Current General Studies Magazine (November + December 2016)
General Studies - II "Debate Based Article" (High
Costs, Meagre Gains)
On November 8, Prime Minister Narendra Modi announced his
ambitious demonetisation policy initiative to attack the scourges of corruption,
black money and fake currency. He also spoke eloquently in his December 31
address about the need for purifying the nation of these scourges. The
desirability of this policy goal is well-understood and incontrovertible. How
effective has demonetisation, as a policy, been in achieving its stated goals?
How efficiently has it been implemented?
In terms of effectiveness, the move undoubtedly prevents
further circulation of existing counterfeit currency in the two demonetised
denominations (Rs 500 and Rs 1,000). However, it doesn’t necessarily eradicate
the problem since counterfeiters will be hard at work trying to replicate the
new notes, which, by all existing reports, are no less prone to counterfeiting.
More importantly, the size of this problem was small to start with (around 0.025
per cent of all notes in circulation, according to recent Indian Statistical
The move also doesn’t do anything to punish the originators
of fake money. How effective has demonetisation been in dealing with black money
and corruption? As pointed out by many, both black money and corruption are flow
concepts. The move does nothing directly to the flow creation of black money and
corruption, other than through its signaling of possible future moves.
Black wealth is a stock that reflects all past creation of
black money, cash being just one of several ways of holding it. If 90 per cent
of the demonetised cash is returned to banks, back-of-the-envelope calculations
suggest that the demonetisation will likely net about two per cent of the black
wealth stock or one per cent of GDP in government revenues. The revenue gain
could be a bit higher if the income tax department successfully performs the
Herculean task of levying penalties on those who laundered their black wealth
held in cash by depositing it in banks. The Central Board of Direct Taxes, with
its chronic staff shortage, must now examine all cash deposits in excess of Rs
250,000 as well as examine cases with no returns filed. The reported depositing
of large cash holdings in many separate small parcels through paid
intermediaries and the use of tax-sheltered agricultural workers to launder
undeclared cash makes matters more difficult.
On the cost side, anecdotal evidence suggests that the
biggest negative output and employment effects have been on the heavily
cash-dependent informal sector which accounts for 80 per cent of employment and
45 per cent of GDP. Studies have shown this sector’s strong linkages with the
formal sector, which often outsources its tasks to the former to reduce costs.
According to a recent Washington Post article, the demonetisation exercise has
negatively impacted various small and medium-size industrial clusters, which, in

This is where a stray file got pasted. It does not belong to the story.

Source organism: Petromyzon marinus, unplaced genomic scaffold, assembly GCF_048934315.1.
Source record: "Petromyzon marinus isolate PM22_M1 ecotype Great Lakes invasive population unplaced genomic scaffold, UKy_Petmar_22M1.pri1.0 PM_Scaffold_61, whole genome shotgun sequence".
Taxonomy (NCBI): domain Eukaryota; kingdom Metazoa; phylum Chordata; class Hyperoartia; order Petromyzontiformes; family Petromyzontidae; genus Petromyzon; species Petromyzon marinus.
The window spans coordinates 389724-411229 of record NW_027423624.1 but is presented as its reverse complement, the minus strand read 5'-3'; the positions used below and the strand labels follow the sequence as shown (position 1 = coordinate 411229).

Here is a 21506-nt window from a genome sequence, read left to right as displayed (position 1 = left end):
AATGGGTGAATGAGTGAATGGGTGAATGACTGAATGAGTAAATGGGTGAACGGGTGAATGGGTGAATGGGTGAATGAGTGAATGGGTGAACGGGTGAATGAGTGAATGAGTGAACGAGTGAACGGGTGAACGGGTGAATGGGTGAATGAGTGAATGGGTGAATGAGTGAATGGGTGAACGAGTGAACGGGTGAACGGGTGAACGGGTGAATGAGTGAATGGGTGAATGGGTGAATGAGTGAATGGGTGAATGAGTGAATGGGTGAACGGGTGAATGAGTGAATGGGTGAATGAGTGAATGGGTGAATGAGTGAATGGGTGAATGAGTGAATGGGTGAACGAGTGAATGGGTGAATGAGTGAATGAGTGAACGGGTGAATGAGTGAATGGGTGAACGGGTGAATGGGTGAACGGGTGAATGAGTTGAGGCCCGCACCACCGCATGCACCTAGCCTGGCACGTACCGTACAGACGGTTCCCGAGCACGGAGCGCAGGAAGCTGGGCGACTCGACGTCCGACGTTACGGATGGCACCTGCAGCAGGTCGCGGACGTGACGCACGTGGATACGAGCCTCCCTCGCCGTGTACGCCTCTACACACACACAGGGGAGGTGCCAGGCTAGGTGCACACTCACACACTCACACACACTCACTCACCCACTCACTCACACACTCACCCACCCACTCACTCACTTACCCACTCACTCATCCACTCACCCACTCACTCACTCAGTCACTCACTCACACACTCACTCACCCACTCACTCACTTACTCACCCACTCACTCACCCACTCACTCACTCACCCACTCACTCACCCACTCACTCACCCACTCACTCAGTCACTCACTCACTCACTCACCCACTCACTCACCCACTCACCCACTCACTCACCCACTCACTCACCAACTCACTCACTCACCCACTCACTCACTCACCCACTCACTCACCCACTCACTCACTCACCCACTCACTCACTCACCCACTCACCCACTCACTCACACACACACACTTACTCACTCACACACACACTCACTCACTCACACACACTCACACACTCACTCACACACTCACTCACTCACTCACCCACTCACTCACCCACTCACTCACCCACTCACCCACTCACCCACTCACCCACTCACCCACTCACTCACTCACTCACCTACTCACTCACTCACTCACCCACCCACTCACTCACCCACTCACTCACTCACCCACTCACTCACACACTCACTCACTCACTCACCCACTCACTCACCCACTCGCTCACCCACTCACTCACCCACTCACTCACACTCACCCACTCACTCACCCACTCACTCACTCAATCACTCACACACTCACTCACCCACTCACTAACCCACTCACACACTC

total, employ 80 million workers. For example, the cellphone manufacturing hub
of Noida has experienced a halving of output, with a quarter of employees sent
back to their villages.
On balance, the costs (which the PM in his speech called
“sacrifices” for a noble cause) are very high in terms of output, employment and
the disruption caused in the lives of law-abiding citizens, especially when
compared to the rather meagre gains. With the costs already being felt and
benefits predicted for the future, there is much greater uncertainty about the
latter than the former.
Probably the biggest negative of demonetisation has been its
implementation, as manifested in the chronic shortages of new notes, their
flawed composition with an under-supply of Rs 500 notes, the repeated changes in
regulation on withdrawals and deposits, etc.
In our opinion, the best way to summarise the demonetisation
move is through the insights from the path-breaking work of Jagdish Bhagwati. In
a piece on trade distortions Bhagwati co-authored with V.K. Ramaswami (1963), he
made the trenchant point that the optimal intervention instrument attacks the
source of the distortion directly. In the case of black money, demonetisation
attacks one of the many ways of storing it rather than attacking the problem
directly. At the same time, it creates other distortions in the form of costs
mentioned above. Consequently, it fails the Bhagwati test. Other policies, such
as income tax audits based on computerised algorithms, slashing stamp duty rates
on real estate transactions and raids based on information generated by
suspicious transactions, are more direct policies (closer to the targeted
distortion) which don’t create by-product distortions. These policies would rank
much higher than demonetisation by the direct application of the Bhagwati
In the days since the demonetisation announcement, the
narrative has subtly changed; the goal is now to turn India into a cashless
economy. Even here, demonetisation fails the Bhagwati test of targeting the
source of the problem directly. The low usage of digital payment methods in
India is largely because of widespread financial exclusion and the absence of
reliable digital infrastructure. An optimal approach to encouraging digital
payment methods would be to correct these issues directly.
The Nobel laureate Jan Tinbergen demonstrated that policy
success requires that policy instruments are not outnumbered by targets. In
trying to attack so many targets at once, demonetisation fails the Tinbergen
principle, also emphasised in the work of Bhagwati and Ramaswami.
Last, but not the least, the increase in invasive “babu”
power (for example, bank officials interviewing depositors) will lead to serious
inefficiencies, a prediction based on a straightforward application of
Bhagwati’s seminal work on directly unproductive activities.